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Four Ways the Local Food Movement Is Transforming Race Relations in America Four Ways the Local Food Movement Is Transforming Race Relations in America

Four Ways the Local Food Movement Is Transforming Race Relations in America

by Rohit Kumar
January 15, 2013

 


 
My suburban street is a picture of American diversity. Nine ethnicities from around the world inhabit this residential area: blacks, whites, Hispanics, Chinese, Indians, Pakistanis, Filipinos, Koreans, and Vietnamese. Despite living side by side for 25 years, we barely interact with each other at all. Although in many ways America is a melting pot, I believe the analogy of the salad bowl tends to be more accurate for describing race relations here. In the salad bowl, the different components of the salad are next to each other, but they remain separate pieces. 
 
At the heart of the reason why our multicultural society remains segmented is our lack of familiarity with each other. For example, the different ethnic groups in my neighborhood share very little in common as far as cuisine or native language. Naturally, they are unfamiliar with each other’s cultures. Each family tends to associate with others from their same ethnic group. The lack of familiarity among different groups leads to separateness, which can lead to stereotyping. In comparison, communities where members are more familiar with each other tend to have more of the mingling and interaction that makes neighborhoods vibrant and wonderful.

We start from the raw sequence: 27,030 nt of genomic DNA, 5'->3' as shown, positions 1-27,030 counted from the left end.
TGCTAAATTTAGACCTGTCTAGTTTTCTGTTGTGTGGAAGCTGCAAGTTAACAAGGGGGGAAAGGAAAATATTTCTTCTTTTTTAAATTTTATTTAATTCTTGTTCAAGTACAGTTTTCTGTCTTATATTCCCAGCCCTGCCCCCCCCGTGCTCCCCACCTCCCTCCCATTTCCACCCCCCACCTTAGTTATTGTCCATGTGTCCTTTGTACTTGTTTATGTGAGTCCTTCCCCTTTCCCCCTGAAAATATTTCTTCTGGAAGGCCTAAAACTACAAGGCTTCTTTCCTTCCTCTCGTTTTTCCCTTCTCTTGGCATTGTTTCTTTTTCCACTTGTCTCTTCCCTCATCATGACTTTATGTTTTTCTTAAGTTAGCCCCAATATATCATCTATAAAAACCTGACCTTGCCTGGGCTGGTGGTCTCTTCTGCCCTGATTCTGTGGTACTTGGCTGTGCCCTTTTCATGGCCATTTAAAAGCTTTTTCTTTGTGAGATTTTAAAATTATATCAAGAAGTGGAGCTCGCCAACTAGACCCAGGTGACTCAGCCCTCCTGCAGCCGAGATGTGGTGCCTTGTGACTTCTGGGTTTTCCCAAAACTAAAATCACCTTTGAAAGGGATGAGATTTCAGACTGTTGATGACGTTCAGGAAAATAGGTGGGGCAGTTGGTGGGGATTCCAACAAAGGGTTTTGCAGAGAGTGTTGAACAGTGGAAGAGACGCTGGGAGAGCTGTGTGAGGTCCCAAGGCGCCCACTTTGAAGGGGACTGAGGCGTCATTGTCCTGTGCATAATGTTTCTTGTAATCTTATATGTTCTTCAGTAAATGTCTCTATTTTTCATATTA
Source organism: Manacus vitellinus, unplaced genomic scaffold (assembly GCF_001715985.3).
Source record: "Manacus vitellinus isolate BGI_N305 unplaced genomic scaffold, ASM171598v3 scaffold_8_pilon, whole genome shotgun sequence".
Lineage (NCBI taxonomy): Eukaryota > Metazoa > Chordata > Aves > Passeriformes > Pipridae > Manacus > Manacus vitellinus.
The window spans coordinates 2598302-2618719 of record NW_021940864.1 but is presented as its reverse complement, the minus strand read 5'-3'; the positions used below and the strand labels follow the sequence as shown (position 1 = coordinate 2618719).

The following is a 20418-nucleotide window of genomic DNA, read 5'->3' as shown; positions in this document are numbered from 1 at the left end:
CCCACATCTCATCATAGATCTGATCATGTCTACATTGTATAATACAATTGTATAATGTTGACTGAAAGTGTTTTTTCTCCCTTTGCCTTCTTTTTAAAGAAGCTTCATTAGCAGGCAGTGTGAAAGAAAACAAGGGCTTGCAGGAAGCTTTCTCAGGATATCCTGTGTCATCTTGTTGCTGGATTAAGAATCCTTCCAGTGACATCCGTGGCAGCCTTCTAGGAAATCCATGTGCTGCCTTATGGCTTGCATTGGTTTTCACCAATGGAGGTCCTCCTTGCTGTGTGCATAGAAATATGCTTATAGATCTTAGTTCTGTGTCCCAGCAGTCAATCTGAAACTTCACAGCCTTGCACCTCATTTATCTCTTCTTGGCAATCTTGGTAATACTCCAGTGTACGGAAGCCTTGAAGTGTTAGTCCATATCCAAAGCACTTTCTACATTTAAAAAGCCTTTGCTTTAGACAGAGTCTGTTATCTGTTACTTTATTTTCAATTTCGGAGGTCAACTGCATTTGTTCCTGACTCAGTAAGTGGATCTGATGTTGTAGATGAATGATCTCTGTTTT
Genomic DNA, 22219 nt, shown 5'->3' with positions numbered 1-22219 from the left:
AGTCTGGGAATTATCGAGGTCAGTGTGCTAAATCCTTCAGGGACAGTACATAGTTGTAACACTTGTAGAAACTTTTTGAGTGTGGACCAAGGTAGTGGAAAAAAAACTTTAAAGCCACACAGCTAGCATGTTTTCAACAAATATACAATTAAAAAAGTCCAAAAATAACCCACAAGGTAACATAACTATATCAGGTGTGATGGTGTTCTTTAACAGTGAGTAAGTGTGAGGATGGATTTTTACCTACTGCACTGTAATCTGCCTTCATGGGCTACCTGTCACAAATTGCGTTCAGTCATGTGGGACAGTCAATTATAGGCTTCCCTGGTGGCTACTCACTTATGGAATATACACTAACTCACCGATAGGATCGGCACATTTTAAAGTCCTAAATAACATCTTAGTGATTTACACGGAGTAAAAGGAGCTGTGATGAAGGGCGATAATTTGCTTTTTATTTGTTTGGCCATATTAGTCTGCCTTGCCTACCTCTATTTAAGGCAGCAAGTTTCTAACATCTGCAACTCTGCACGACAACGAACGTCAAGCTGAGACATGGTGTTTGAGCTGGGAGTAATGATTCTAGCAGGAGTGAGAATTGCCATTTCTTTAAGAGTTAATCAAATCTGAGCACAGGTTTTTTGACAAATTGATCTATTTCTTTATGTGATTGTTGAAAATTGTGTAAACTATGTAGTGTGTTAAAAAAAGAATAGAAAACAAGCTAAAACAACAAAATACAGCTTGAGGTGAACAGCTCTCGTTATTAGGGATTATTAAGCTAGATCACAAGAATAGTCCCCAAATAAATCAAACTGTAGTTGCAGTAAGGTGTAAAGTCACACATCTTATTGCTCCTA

To my own amazement, I have observed how the growth of the local food movement is helping to change race relations for the better. As awareness about the dangerous chemical methods used to farm conventionally grown food spreads, demand for local organic food is spreading across color lines. The simple act of eating differently is radically changing race relations as diverse communities interact in newly forming local food economies. Here are four ways that local food is affecting Race in America:
 
1. Urban gardening is increasing sharing and trade among racial groups. As more people become local producers through activities like planting gardens, beekeeping, or bread baking, the result is a growing bounty of diverse local food. The produce can be given away, traded for something else, or become a part of a new food business—in each case, local economic transactions are being generated that weren’t happening before.
 

New and deep conversations focused on lifestyle and food are happening among racial groups that otherwise silently waited in line next to each other at the supermarket. In my own community, we’ve formed a relationship with some of our Hispanic neighbors through trading Sapote—a sweet custard fruit that is traditionally grown in Latin America. Our community fruit trade is part of a growing trend of food cultivation and exchange that is taking place across America.